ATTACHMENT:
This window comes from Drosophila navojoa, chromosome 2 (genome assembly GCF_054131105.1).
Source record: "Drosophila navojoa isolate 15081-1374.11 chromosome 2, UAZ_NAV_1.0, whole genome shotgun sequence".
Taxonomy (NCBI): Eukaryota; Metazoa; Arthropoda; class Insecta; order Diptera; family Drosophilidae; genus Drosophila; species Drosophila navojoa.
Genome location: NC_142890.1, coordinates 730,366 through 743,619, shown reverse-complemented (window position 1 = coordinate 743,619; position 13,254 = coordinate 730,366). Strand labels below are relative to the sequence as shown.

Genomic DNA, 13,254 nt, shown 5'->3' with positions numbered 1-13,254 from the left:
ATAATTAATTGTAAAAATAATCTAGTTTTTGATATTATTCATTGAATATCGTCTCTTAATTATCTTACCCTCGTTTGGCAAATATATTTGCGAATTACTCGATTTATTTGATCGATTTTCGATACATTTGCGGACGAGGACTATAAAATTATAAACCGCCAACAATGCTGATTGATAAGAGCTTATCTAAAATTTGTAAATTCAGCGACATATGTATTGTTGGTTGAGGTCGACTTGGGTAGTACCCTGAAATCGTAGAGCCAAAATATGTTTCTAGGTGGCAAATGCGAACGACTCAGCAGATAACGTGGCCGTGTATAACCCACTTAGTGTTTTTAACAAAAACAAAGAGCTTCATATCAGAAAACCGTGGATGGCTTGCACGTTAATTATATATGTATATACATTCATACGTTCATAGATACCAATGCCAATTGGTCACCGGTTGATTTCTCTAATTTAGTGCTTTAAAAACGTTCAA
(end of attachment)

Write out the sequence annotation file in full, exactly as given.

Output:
This window comes from Drosophila navojoa, chromosome 2 (genome assembly GCF_054131105.1).
Source record: "Drosophila navojoa isolate 15081-1374.11 chromosome 2, UAZ_NAV_1.0, whole genome shotgun sequence".
Taxonomy (NCBI): Eukaryota; Metazoa; Arthropoda; class Insecta; order Diptera; family Drosophilidae; genus Drosophila; species Drosophila navojoa.
Genome location: NC_142890.1, coordinates 730,366 through 743,619, shown reverse-complemented (window position 1 = coordinate 743,619; position 13,254 = coordinate 730,366). Strand labels below are relative to the sequence as shown.

Genomic DNA, 13,254 nt, shown 5'->3' with positions numbered 1-13,254 from the left:
ATAATTAATTGTAAAAATAATCTAGTTTTTGATATTATTCATTGAATATCGTCTCTTAATTATCTTACCCTCGTTTGGCAAATATATTTGCGAATTACTCGATTTATTTGATCGATTTTCGATACATTTGCGGACGAGGACTATAAAATTATAAACCGCCAACAATGCTGATTGATAAGAGCTTATCTAAAATTTGTAAATTCAGCGACATATGTATTGTTGGTTGAGGTCGACTTGGGTAGTACCCTGAAATCGTAGAGCCAAAATATGTTTCTAGGTGGCAAATGCGAACGACTCAGCAGATAACGTGGCCGTGTATAACCCACTTAGTGTTTTTAACAAAAACAAAGAGCTTCATATCAGAAAACCGTGGATGGCTTGCACGTTAATTATATATGTATATACATTCATACGTTCATAGATACCAATGCCAATTGGTCACCGGTTGATTTCTCTAATTTAGTGCTTTAAAAACGTTCAA